Information on a considerable number of confounders was collected in this study. Except for prematurity (left in the final model because of prior considerations) none of these was significantly associated with occurrence of cancer in childhood. As expected and plausible, the use of parenteral vitamin K prophylaxis was more common in premature babies or after operative delivery. None of these potential confounders, however, had any impact on the observed odds ratios after introduction into the logistic regression model.
The increased odds ratio observed for children aged 1-6 years with acute lymphatic leukaemia in comparison with local controls could not be explained by any of the potential confounders. Similar results were not found in comparison of this patient group with the state controls. We regard this as a chance result in subgroup analyses with multiple testing.
Like others2 3 4 6 7 we are unable to confirm an increased risk of cancer associated with parenteral vitamin K prophylaxis. Most of the objections made with respect to the previous studies5 14 cannot be maintained with respect to our results. The study therefore adds substantial evidence against a causal role of parenteral vitamin K prophylaxis in childhood cancer.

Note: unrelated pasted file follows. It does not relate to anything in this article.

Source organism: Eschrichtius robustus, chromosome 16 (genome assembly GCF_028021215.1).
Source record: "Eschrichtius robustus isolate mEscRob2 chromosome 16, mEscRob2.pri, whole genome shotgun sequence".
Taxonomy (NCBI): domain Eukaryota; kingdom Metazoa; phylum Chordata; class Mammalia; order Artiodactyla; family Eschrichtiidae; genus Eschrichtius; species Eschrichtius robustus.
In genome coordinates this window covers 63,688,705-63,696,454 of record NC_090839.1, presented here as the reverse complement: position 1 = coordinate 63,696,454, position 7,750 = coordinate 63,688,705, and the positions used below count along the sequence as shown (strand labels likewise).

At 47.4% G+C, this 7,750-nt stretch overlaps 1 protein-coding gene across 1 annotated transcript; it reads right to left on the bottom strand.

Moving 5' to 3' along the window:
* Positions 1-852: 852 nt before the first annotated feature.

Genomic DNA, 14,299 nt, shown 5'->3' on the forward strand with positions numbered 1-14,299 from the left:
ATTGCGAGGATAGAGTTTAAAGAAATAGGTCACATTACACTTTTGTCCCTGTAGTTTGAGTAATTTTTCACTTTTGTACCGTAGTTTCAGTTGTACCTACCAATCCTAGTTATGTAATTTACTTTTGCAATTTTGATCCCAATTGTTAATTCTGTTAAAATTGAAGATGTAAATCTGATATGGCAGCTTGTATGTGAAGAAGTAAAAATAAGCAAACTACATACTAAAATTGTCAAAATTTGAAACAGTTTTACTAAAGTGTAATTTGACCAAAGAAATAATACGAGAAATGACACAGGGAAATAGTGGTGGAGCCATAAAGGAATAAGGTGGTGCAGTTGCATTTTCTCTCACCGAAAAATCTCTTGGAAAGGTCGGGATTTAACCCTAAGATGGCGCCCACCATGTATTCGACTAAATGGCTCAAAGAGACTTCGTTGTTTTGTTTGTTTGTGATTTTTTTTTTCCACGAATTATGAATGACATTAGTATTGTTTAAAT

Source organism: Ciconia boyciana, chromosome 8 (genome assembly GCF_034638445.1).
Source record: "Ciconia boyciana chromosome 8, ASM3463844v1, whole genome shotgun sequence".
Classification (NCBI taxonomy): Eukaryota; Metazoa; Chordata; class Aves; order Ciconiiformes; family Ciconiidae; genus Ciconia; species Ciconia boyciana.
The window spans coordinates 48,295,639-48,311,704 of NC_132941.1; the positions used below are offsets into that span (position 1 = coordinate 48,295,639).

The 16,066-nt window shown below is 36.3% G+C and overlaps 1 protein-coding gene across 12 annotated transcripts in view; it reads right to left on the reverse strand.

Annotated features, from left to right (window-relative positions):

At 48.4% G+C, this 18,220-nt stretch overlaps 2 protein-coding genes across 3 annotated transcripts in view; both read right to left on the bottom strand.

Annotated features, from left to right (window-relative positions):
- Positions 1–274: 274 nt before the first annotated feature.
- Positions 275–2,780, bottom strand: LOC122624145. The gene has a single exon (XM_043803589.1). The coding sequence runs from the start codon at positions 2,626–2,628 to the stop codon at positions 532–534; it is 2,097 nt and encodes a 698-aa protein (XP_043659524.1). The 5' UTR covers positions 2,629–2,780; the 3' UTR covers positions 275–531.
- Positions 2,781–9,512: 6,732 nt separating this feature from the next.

We thank the obstetricians in Lower Saxony for their cooperation in giving us access to the birth records of the children involved in this study. This study would not have been possible without the help of the paediatric nurses, Marlies Brunicke, Frauke Hentschel, Ute Peters, and Ellen Vollmecke, who travelled far to visit all delivery hospitals to scrutinise the birth records for valid information on a considerable number of parameters. Dr Gerald Draper's comments on a previous version of the manuscript were extremely helpful.
Funding Deutsche Krebshilfe project No 70529 and the state of Lower Saxony.
Conflict of interest None.